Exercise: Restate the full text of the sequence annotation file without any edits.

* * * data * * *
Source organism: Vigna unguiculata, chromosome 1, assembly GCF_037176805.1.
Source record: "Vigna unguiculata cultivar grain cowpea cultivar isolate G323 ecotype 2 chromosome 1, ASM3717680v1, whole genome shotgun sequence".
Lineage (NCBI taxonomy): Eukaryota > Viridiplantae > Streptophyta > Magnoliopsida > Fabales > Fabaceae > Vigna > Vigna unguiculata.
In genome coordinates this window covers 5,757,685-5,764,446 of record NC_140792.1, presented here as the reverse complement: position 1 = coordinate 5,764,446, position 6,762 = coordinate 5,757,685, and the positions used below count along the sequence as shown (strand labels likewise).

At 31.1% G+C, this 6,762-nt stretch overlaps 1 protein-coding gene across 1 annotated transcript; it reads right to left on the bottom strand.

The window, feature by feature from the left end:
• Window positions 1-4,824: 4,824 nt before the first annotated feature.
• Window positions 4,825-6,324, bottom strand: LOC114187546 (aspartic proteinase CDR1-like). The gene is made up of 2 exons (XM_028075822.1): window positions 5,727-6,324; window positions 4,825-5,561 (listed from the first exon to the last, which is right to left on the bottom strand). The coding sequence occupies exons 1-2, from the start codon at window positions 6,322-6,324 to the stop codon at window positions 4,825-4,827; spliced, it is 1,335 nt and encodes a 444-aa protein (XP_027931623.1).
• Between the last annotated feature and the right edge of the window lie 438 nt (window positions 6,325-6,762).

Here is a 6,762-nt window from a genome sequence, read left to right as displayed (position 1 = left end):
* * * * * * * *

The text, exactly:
Source organism: Vigna unguiculata, chromosome 1, assembly GCF_037176805.1.
Source record: "Vigna unguiculata cultivar grain cowpea cultivar isolate G323 ecotype 2 chromosome 1, ASM3717680v1, whole genome shotgun sequence".
Lineage (NCBI taxonomy): Eukaryota > Viridiplantae > Streptophyta > Magnoliopsida > Fabales > Fabaceae > Vigna > Vigna unguiculata.
In genome coordinates this window covers 5,757,685-5,764,446 of record NC_140792.1, presented here as the reverse complement: position 1 = coordinate 5,764,446, position 6,762 = coordinate 5,757,685, and the positions used below count along the sequence as shown (strand labels likewise).

At 31.1% G+C, this 6,762-nt stretch overlaps 1 protein-coding gene across 1 annotated transcript; it reads right to left on the bottom strand.

The window, feature by feature from the left end:
• Window positions 1-4,824: 4,824 nt before the first annotated feature.
• Window positions 4,825-6,324, bottom strand: LOC114187546 (aspartic proteinase CDR1-like). The gene is made up of 2 exons (XM_028075822.1): window positions 5,727-6,324; window positions 4,825-5,561 (listed from the first exon to the last, which is right to left on the bottom strand). The coding sequence occupies exons 1-2, from the start codon at window positions 6,322-6,324 to the stop codon at window positions 4,825-4,827; spliced, it is 1,335 nt and encodes a 444-aa protein (XP_027931623.1).
• Between the last annotated feature and the right edge of the window lie 438 nt (window positions 6,325-6,762).

Here is a 6,762-nt window from a genome sequence, read left to right as displayed (position 1 = left end):